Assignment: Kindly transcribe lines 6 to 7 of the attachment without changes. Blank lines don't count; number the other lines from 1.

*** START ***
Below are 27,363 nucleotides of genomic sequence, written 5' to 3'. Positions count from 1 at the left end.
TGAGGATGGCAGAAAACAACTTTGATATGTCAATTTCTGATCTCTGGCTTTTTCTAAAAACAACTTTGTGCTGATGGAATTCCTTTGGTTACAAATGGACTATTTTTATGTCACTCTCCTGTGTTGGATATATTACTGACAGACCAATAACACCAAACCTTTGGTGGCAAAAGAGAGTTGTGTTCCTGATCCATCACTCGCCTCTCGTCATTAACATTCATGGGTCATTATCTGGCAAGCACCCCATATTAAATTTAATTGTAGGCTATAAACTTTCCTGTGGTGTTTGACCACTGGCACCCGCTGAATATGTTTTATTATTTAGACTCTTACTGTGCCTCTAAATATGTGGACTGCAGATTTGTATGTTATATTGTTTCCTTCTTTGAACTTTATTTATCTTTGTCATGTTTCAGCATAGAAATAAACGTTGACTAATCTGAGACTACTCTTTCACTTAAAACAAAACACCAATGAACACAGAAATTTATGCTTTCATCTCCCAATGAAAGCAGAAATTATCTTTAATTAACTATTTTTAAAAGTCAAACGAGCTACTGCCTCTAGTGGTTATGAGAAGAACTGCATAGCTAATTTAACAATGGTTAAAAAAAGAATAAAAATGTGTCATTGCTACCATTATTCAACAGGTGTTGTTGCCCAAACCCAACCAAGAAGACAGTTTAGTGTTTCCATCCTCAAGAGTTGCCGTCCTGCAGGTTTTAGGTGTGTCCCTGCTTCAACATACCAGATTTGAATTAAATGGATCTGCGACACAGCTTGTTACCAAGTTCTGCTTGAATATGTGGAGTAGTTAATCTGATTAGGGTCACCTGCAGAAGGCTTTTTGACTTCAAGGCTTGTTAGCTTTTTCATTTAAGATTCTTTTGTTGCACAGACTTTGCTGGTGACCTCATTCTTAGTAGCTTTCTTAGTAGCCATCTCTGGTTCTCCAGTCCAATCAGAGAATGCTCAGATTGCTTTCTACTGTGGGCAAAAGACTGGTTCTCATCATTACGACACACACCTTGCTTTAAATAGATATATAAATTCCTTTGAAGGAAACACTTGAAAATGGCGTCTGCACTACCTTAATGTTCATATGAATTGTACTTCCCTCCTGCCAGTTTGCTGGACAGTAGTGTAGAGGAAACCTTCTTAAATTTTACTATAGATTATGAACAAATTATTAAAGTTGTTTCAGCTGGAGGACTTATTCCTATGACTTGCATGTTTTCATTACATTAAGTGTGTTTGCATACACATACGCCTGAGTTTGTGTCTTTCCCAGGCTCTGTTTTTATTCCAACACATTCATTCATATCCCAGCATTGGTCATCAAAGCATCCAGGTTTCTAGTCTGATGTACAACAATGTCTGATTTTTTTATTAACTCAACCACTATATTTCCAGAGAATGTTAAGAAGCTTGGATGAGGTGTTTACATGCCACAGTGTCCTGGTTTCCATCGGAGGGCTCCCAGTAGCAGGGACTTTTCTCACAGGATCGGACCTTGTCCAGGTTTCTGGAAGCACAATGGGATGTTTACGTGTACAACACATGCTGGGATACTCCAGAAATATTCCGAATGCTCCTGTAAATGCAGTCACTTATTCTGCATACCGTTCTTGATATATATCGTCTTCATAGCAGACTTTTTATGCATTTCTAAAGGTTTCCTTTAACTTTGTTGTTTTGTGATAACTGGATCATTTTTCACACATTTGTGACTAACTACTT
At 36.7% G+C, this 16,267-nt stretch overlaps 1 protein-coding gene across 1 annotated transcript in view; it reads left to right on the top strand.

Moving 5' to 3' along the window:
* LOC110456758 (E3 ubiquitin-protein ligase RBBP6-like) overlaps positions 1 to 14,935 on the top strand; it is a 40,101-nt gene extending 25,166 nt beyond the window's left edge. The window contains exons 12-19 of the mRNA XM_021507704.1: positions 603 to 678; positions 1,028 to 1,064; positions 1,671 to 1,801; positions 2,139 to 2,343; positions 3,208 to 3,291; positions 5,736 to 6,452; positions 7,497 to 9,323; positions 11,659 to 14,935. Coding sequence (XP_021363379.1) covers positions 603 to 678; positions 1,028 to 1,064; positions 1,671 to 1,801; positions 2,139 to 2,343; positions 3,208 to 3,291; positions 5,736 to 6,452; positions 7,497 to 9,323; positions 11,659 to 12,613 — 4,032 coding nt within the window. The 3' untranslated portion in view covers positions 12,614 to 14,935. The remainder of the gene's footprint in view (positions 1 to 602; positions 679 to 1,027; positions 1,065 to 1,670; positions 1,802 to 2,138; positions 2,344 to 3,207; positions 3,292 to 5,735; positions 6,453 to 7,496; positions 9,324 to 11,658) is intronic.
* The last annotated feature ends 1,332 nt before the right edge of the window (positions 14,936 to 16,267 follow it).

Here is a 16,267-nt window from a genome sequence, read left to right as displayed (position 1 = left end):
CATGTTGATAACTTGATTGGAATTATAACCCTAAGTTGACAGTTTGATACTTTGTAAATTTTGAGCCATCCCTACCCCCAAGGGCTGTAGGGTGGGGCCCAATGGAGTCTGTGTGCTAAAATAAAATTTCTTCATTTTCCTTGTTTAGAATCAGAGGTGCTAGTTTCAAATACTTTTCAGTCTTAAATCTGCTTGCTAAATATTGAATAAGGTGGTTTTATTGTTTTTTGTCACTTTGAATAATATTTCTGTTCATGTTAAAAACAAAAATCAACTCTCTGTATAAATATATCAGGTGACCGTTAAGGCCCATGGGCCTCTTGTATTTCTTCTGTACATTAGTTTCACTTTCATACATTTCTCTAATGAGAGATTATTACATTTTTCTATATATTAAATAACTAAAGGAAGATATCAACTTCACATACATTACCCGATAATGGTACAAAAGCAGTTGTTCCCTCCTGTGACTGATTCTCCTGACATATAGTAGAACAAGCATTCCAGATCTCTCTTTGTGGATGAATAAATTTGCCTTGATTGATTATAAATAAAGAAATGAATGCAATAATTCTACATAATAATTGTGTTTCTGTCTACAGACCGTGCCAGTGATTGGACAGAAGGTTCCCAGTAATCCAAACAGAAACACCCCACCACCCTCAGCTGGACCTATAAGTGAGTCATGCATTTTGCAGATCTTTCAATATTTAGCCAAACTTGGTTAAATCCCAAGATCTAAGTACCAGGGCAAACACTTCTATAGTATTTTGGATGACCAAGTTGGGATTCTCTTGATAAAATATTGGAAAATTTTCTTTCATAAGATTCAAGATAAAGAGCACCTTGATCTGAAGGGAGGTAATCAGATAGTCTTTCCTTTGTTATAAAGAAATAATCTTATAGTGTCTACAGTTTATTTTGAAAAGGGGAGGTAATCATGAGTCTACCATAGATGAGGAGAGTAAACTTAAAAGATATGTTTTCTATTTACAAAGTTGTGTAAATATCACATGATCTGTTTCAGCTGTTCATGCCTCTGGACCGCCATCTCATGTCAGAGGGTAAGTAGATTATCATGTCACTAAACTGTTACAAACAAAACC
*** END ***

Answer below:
* The last annotated feature ends 1,332 nt before the right edge of the window (positions 14,936 to 16,267 follow it).

Here is a 16,267-nt window from a genome sequence, read left to right as displayed (position 1 = left end):